Remember that this list isn’t comprehensive. If you know of a scam we’ve missed, let us know by dropping us a line, and we’ll make sure our customers and friends hear about it!
Sight Unseen – the No-See Estimate Scam
Estimates are a common part of any business deal. Typically, when you call a moving company, you’ll expect to receive a quote. Here’s where you run into some shady stuff, though.
A mover who doesn’t drop by to give you an in-person estimate might be putting you on a bit. They’re almost always going to give you a lowball estimate. That estimate, in turn, will probably turn out to be too good to be true. After all, you’re not likely to be able to give a truly accurate estimate of all of your belongings, and you don’t have the experience to correctly guess weight and volume, either. Because moving prices will be typically based on mileage, volume, and weight, getting any of those things wrong will lead to a bad estimate.
Some moving companies will under-quote you on purpose. They cover their rears by reminding you that there might be a few unexpected “surcharges,” and those end up totaling hundreds of dollars above what you agreed to pay. Worse yet, by the time you find out, they’ve already got your stuff. Your back is against the wall, and you’ve no choice but to pay them whatever they ask.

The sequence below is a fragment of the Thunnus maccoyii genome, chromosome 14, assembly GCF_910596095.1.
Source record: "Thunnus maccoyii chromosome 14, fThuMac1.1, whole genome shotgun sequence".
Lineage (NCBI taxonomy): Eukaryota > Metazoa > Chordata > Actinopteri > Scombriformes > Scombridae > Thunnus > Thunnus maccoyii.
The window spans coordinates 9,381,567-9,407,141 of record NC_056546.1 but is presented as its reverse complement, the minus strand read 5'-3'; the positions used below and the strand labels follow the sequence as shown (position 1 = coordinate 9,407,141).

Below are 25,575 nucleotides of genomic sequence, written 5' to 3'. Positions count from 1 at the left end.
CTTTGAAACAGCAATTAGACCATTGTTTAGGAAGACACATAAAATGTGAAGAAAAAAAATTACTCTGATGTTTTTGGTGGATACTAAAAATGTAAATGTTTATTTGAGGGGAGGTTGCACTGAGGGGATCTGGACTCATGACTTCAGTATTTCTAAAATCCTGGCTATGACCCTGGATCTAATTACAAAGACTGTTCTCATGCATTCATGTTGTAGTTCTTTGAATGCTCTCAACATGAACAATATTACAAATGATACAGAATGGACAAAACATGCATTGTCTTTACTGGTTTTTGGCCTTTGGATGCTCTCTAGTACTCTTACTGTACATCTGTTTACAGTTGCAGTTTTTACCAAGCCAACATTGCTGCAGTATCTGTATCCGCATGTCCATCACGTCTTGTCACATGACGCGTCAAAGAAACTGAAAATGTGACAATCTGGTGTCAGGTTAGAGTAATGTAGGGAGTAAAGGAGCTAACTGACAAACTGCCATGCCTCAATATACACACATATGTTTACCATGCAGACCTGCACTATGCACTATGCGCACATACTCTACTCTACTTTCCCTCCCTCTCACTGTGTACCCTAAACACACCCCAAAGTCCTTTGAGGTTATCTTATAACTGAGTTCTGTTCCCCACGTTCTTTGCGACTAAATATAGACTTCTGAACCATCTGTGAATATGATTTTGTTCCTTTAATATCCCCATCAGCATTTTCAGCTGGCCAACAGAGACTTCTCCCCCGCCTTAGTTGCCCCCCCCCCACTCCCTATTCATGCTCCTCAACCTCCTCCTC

Always ask for an in-person estimate!
Sight Barely Seen – The Barely-There Scam
Related to the Sight Unseen Scam, the Sight Barely Seen is an estimate that takes the mover five minutes. If they walk through your house, poke around for a few minutes, and then throw a number at you, they could be pulling the exact same lowballer scam.
A good estimator will:
Your job is to give the estimator as much information as you possibly can. Make sure they know what is and is not going, and whether things will be packed already. Thousands of people each year find themselves in a hostage situation, with a moving company holding their property against hundreds or even thousands of dollars in additional charges.